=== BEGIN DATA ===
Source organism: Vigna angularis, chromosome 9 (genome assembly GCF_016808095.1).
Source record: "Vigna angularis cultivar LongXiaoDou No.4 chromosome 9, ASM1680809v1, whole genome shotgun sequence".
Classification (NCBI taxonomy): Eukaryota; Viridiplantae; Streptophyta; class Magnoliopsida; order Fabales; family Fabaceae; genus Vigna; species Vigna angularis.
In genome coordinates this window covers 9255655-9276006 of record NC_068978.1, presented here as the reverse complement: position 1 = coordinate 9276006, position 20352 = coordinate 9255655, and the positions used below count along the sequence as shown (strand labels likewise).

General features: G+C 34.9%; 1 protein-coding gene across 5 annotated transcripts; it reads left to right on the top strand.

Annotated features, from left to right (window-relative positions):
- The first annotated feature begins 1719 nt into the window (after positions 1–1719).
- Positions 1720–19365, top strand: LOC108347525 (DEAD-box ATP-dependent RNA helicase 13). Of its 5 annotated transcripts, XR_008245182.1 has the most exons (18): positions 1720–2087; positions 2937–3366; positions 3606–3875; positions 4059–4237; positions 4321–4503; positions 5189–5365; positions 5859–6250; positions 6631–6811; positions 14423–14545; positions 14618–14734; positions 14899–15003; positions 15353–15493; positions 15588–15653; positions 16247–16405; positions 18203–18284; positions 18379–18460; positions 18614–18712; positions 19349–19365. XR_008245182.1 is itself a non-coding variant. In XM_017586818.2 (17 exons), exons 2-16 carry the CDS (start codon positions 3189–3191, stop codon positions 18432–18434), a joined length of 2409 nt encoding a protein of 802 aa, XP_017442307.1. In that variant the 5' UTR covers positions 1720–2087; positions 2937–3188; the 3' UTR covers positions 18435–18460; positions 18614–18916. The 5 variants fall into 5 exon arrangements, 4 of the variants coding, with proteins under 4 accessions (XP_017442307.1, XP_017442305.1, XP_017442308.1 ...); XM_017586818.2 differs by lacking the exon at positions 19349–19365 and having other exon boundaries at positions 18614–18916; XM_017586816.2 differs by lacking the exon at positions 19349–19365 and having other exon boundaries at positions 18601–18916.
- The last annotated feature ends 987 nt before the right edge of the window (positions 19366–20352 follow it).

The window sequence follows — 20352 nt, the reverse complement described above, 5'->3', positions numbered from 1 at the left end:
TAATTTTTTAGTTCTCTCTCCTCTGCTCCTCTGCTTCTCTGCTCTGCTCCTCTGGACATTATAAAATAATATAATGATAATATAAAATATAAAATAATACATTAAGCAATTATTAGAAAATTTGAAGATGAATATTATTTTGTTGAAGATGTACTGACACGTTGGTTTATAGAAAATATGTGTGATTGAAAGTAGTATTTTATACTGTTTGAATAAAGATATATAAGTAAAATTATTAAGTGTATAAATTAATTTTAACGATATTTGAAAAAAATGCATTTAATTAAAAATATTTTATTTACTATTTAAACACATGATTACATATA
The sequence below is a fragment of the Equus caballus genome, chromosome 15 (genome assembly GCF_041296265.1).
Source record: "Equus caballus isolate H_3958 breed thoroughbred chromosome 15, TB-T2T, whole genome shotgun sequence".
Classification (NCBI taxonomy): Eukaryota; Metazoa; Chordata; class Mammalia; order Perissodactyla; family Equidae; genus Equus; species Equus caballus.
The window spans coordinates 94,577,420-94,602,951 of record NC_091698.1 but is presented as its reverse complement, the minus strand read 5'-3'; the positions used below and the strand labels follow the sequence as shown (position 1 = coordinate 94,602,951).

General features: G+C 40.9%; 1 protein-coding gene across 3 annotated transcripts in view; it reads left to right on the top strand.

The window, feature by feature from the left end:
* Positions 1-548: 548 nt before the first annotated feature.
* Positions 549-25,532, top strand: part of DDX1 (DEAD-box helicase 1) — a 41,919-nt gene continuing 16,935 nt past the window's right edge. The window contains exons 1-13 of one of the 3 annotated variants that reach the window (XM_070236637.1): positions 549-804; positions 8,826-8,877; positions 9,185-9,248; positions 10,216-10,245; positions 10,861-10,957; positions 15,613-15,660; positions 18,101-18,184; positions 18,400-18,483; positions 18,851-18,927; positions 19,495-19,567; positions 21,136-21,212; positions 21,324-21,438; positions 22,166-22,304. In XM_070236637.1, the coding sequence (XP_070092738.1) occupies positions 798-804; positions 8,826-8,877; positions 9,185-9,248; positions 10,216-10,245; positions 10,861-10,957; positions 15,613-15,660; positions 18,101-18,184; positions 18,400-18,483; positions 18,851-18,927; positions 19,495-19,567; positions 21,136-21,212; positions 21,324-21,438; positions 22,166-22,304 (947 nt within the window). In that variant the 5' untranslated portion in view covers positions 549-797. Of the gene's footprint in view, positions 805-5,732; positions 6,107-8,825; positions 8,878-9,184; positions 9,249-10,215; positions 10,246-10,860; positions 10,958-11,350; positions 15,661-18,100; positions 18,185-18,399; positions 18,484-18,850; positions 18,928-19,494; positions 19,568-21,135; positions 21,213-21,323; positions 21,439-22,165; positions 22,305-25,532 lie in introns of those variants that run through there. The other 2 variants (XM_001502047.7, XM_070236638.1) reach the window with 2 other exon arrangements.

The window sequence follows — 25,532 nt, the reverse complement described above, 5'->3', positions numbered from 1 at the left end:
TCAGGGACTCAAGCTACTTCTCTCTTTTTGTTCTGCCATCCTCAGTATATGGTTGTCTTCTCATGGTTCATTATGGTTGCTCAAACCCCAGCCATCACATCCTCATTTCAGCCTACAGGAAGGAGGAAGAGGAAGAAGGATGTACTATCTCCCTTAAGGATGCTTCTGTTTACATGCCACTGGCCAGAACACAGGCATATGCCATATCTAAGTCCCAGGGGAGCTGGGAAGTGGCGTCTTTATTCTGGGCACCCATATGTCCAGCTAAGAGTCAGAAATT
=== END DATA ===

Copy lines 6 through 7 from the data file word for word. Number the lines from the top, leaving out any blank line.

Annotated features, from left to right (window-relative positions):
- The first annotated feature begins 1719 nt into the window (after positions 1–1719).